The proposed Health and Work Service (HWS), a government initiative focused on supporting employees to return to work after a period of sickness absence, could make an important difference to UK employers.
The voluntary service is open to all employees that have been on sickness absence for more than four weeks, an estimated one million people a year. So it is no surprise that many employers and employees have been asking how this will affect them.
The main output of the HWS is the creation of a return-to-work plan, in most cases based on a phone assessment by a health professional. The focus of this will be advice and signposting to external services, and it will not provide interventions.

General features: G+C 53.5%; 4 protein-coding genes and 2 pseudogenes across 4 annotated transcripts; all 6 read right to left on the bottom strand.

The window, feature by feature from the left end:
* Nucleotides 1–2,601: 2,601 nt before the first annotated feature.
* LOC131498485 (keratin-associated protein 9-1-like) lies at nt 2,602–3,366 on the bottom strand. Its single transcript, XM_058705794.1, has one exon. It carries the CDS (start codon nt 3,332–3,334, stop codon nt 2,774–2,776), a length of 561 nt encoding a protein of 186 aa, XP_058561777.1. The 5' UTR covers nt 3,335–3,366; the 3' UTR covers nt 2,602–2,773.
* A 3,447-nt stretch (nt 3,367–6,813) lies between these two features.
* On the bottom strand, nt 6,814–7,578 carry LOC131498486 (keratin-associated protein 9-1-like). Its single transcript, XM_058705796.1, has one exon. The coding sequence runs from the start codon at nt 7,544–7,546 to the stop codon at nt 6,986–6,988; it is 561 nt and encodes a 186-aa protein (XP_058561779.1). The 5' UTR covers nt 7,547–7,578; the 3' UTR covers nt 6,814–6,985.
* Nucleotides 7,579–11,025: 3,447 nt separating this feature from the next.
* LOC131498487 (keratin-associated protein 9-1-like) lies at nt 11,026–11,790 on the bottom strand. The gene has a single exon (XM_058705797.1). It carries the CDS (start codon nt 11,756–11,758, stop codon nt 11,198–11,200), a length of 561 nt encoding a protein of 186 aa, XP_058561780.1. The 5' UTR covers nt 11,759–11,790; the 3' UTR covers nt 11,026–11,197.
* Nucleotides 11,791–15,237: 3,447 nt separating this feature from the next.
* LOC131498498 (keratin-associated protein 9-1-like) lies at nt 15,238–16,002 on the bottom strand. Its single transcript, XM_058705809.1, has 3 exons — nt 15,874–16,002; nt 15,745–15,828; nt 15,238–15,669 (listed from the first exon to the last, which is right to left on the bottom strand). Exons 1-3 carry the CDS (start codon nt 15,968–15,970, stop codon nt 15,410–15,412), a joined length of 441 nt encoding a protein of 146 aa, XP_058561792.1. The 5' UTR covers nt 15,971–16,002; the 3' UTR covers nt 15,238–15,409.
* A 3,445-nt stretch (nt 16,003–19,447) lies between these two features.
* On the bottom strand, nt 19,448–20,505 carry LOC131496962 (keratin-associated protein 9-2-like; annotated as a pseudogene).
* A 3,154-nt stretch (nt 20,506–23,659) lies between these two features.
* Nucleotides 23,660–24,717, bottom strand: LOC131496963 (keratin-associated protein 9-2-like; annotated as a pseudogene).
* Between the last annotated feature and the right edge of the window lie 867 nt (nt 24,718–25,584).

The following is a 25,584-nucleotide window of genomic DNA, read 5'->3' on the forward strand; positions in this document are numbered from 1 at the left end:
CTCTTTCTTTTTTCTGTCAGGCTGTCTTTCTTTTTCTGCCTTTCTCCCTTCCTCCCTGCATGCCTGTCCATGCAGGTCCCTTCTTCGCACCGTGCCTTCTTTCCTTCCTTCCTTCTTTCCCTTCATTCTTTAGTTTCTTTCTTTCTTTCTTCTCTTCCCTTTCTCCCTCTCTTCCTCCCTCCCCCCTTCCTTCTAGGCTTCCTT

The introduction of the HWS will have a number of implications for employers.
Firstly, employers with existing occupational health services will have access to an additional external set of recommendations to help them implement effective interventions. Some employees will already feel they get appropriate support from their employer, and will not want to use this service. The decision is up to them.
Secondly, as an advice service, the onus will remain on employers to implement the return-to-work plan. Help is available through schemes such as Access to Work, and it has been announced that there will be a tax exemption of up to £500 a year per employee for interventions recommended by the HWS or an employer-arranged occupational health service.
Finally, small and medium-sized enterprises (SME) will be able to access advice that may previously have been too expensive. SMEs have always been seen as the primary user of this service. In theory, they should find it highly beneficial.
The HWS is due to be rolled out at the end of 2014.
Jenny Gulliford is a researcher at The Work Foundation